Wisconsin has much to be proud of, from our diverse agriculture industry to fruitful businesses. One of the best parts of my job as Alice is to share the success stories of those who provide food, fuel and fiber for the world. Those tales are becoming more prominent as Buy Local, Buy Wisconsin grants give a big boost to opportunities in agriculture.
The grants were designed to help farmers, producers and processors grow their local markets. Take Brix Cider in Mount Horeb, for example. Brix Cider started with Marie and Matt Raboin. The Raboins planted their first trees in 2014. Today, they have more than 1,000 trees and are still growing. Having experimented with ciders for more than 10 years, the couple had an idea of what they were getting into but were not sure how to source apples for their cider varieties. They needed an estimated 1,500 bushels of apples in the startup year, which required working relationships with some of Wisconsin’s more than 300 commercial apple orchards.
For Brix Cider, the Buy Local, Buy Wisconsin grant was ripe for the picking. The business had already crafted a few commercial batches of cider and started establishing their brand. Matt recognized Wisconsin’s apple industry has smaller orchards than other states where cider is more prominent. The grant gave them a chance to take a risk and innovate.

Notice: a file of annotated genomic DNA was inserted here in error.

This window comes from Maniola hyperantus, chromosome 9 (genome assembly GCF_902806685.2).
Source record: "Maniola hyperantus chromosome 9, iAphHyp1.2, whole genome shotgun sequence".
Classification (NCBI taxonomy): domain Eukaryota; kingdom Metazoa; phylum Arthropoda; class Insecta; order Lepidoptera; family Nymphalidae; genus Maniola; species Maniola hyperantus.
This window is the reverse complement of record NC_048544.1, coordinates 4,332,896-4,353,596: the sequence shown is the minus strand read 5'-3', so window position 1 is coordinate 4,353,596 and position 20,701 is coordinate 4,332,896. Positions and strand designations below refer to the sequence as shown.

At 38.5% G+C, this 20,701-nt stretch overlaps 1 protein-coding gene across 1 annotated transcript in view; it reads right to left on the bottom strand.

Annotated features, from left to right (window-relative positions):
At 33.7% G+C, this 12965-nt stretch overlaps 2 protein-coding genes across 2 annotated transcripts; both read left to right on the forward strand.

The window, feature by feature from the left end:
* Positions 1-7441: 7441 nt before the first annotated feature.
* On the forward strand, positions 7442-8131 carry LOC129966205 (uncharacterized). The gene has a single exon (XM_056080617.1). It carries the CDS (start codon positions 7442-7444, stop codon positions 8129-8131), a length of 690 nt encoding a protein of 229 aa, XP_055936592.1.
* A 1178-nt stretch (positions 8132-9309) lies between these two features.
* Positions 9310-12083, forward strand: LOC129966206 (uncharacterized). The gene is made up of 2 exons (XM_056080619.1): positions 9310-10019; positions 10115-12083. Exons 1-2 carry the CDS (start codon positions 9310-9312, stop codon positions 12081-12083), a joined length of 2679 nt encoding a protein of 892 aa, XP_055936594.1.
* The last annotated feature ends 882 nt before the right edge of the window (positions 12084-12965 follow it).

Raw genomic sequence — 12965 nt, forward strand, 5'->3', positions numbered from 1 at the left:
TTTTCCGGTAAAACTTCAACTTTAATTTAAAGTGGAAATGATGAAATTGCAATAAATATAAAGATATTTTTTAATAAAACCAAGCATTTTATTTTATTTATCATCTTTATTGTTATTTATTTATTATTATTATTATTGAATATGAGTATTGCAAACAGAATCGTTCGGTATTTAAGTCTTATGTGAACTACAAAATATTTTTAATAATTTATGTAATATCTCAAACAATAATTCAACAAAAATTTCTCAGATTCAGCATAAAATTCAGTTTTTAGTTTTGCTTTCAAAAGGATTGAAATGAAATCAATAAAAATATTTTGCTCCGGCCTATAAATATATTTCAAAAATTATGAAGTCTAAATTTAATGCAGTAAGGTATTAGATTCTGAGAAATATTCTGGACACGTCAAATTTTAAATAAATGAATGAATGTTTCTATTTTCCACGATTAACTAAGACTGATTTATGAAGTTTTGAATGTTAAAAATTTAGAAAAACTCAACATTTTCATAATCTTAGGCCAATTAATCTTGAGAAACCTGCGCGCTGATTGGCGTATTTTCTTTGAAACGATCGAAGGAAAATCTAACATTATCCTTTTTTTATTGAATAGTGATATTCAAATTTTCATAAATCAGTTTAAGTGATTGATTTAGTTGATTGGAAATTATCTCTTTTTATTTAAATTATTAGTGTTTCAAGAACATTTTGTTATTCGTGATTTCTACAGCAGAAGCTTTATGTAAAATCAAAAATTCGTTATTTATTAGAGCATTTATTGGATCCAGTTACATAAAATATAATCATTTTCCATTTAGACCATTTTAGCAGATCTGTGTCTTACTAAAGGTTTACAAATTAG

“The perceived challenges of working with a lot of small orchards has led several of Wisconsin’s cider makers to ship in juice from out of state rather than sourcing locally,” Matt said. “The Buy Local, Buy Wisconsin grant allowed us to test out the idea of sourcing apples from a large number of small orchards in a way that could be cost-effective.”
Two years later, Brix Cider successfully sources apples from 18 Wisconsin farms to craft dozens of cider varieties. Matt said they keep costs competitive while still providing a fair price for farmers.
“The relationships we’ve developed with the farmers and the unique ciders that we’ve made with Wisconsin-grown apples have become the defining feature of our brand, differentiating us from other craft beverage producers in an otherwise crowded market,” Matt said.
Since its inception in 2008, the Buy Local, Buy Wisconsin grant program has funded 58 projects totaling more than $1.6 million. Previous grant recipients have generated nearly $10 million in new, local food sales, created 211 jobs and benefitted more than 2,700 producers and 2,900 markets, according to the Wisconsin Department of Agriculture, Trade and Consumer Protection.
The chance to strengthen roots in Wisconsin’s food industry is still available. Proposals for the next round of grants are due to the Wisconsin Department of Agriculture, Trade and Consumer PRotection by noon on March 20. A total of $170,000 is available in grant funding with the maximum award for each project being $50,000.